Government Orders

1:30 p.m.

NDP

Libby Davies Vancouver East, BC

Mr. Speaker, my hon. colleague is a new member and she offers a very new and fresh perspective to the House. One thing we have learned is to consult with people and local communities. It is a perspective the member brings to the House and I think it is very important.

For example, when we did have a proposal a few years ago on proportional representation, there was a whole public process that was part of it. Unfortunately, it was ditched by the Liberal government at the time. The NDP had proposed a wonderful process to talk about PR.

What consultation has been done on this bill? None.

Again, I come back to our own Bill C-312 that does lay out the principles and would allow that consultation to take place, while recognizing the historical context and the reality of our country.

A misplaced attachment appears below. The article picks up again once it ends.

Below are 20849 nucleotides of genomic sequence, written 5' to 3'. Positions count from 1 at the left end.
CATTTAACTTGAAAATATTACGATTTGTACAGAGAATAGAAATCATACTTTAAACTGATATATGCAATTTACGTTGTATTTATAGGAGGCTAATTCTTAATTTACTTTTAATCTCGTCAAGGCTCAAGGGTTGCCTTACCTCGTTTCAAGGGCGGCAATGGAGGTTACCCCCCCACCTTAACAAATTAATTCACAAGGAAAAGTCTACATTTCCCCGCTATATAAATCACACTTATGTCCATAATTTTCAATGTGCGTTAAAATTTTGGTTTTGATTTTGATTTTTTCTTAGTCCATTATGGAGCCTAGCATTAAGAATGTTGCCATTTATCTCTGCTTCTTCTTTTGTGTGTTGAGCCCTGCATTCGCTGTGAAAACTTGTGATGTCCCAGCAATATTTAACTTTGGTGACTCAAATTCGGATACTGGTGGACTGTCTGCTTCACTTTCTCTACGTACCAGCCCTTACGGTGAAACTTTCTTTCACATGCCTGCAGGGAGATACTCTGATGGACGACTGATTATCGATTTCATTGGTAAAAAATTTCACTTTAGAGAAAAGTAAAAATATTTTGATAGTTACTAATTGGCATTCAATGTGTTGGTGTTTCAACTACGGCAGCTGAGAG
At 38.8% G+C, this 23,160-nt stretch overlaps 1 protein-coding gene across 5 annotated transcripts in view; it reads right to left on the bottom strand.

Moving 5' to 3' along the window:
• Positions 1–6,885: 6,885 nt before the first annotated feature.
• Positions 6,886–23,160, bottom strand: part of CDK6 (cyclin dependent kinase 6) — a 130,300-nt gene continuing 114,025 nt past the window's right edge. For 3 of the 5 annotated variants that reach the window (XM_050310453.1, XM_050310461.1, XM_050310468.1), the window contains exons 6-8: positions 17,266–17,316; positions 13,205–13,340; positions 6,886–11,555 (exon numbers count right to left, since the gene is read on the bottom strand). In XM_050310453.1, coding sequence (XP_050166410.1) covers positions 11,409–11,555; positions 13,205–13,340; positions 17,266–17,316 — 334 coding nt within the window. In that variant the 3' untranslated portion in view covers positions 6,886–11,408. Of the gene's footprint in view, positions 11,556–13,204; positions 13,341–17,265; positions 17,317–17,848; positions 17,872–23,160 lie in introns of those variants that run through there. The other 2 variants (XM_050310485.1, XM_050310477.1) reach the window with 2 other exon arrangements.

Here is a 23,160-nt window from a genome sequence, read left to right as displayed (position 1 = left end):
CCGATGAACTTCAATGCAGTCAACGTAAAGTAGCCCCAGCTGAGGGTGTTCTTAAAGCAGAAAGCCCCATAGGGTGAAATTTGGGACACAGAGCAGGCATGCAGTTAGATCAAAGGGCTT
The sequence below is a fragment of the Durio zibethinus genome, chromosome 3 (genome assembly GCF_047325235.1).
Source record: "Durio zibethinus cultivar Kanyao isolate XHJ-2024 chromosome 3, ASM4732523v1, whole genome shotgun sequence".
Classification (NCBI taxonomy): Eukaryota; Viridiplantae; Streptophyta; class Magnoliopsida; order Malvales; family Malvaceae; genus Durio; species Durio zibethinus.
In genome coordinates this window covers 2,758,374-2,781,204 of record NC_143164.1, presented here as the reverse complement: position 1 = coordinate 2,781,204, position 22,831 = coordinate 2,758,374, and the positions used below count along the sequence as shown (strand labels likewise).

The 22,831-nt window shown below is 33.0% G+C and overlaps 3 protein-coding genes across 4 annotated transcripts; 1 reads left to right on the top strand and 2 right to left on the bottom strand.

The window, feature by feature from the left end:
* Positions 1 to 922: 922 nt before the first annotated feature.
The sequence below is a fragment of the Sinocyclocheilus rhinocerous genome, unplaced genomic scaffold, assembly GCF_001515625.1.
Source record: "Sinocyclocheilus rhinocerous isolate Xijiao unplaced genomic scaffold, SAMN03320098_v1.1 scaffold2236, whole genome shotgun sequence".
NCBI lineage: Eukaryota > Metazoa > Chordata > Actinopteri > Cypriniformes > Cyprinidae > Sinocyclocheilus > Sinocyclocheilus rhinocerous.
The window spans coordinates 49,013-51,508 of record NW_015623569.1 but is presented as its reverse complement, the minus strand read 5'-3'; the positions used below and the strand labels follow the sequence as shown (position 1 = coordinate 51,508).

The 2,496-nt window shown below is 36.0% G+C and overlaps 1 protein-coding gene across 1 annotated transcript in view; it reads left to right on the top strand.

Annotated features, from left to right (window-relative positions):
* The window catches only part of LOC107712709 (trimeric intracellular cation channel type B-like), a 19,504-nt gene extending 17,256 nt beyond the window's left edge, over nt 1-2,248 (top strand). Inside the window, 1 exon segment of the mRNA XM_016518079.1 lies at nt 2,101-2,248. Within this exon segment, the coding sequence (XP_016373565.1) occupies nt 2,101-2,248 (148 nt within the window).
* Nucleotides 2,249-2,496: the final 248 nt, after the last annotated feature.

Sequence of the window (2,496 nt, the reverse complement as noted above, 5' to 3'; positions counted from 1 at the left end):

Motions in Amendment
Fair Representation Act
Government Orders

1:30 p.m.

Conservative

Joe Preston Elgin—Middlesex—London, ON

Mr. Speaker, I am happy to speak again to Bill C-20, the fair representation act.

I spoke at second reading to the bill, and I gave it my full support. It is a very important bill, not only for my province of Ontario but for the fairness in representation for all Canadians. The minister has spoken eloquently about the need for the bill, and I agree with him wholeheartedly. I would also commend my colleagues who have spoke today during this debate.

As representatives of our constituents, we should have a special interest in the bill. Anyone who has contributed to this debate so far has done so in a constructive manner.